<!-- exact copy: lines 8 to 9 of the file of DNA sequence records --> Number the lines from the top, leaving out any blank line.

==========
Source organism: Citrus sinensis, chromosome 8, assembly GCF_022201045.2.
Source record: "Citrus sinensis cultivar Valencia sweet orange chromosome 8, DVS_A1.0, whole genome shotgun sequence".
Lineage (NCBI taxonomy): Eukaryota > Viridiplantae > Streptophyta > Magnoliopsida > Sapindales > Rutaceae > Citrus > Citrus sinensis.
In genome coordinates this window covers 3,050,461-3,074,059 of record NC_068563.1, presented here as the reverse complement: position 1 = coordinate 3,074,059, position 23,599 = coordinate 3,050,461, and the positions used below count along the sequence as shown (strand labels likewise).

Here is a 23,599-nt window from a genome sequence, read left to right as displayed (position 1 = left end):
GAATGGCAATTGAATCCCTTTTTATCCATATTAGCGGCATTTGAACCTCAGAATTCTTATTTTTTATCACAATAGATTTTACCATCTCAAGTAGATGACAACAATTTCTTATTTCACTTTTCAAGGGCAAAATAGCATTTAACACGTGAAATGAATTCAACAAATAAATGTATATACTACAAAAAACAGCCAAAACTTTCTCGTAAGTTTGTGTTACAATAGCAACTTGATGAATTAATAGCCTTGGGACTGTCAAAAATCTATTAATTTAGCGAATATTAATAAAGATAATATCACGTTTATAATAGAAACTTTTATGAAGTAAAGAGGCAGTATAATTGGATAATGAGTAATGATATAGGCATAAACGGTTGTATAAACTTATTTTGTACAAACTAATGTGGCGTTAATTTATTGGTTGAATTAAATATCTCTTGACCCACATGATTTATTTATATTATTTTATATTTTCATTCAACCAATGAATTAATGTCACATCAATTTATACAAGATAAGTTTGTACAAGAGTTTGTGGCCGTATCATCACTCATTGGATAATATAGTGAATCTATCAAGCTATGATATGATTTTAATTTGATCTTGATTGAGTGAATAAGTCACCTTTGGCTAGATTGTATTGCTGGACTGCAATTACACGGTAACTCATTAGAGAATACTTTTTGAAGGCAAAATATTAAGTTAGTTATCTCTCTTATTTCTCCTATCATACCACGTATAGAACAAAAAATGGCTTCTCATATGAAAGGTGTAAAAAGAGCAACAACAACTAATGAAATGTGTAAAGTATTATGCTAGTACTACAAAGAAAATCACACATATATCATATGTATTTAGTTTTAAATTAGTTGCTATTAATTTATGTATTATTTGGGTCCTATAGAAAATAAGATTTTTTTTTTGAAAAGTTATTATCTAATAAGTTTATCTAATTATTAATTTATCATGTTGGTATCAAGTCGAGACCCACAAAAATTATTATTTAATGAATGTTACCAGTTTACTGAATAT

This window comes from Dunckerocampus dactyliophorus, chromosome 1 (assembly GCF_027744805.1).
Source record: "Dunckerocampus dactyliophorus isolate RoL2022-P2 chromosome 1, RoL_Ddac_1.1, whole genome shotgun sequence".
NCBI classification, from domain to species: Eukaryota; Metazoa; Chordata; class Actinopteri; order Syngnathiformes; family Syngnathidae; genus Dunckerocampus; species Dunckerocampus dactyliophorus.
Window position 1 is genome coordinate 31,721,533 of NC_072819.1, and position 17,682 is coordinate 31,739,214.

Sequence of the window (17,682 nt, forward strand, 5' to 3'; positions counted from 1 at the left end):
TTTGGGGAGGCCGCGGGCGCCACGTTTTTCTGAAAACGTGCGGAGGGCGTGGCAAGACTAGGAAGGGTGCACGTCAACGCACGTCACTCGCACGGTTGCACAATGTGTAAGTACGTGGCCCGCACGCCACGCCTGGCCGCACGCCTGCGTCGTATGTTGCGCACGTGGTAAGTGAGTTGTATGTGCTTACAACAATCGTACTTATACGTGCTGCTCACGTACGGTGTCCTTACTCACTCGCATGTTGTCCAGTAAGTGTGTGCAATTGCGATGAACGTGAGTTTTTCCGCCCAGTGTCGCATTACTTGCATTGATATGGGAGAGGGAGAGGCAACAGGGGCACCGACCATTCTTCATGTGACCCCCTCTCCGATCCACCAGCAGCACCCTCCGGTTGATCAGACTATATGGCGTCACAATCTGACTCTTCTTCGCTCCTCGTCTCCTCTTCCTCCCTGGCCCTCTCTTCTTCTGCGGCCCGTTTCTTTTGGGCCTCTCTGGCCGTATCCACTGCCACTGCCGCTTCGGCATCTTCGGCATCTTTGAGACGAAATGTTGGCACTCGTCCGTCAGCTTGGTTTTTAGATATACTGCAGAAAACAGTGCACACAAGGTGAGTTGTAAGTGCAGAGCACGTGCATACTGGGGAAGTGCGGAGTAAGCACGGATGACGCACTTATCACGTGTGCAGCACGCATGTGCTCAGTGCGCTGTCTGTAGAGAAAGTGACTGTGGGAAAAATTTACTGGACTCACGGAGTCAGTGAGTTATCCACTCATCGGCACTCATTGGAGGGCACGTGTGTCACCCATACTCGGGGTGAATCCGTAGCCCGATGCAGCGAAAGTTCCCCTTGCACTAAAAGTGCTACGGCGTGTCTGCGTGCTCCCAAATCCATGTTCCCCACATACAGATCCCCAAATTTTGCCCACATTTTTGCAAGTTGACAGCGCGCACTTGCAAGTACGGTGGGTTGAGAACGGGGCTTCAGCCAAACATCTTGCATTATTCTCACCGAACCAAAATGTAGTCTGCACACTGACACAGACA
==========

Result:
Source record: "Dunckerocampus dactyliophorus isolate RoL2022-P2 chromosome 1, RoL_Ddac_1.1, whole genome shotgun sequence".
NCBI classification, from domain to species: Eukaryota; Metazoa; Chordata; class Actinopteri; order Syngnathiformes; family Syngnathidae; genus Dunckerocampus; species Dunckerocampus dactyliophorus.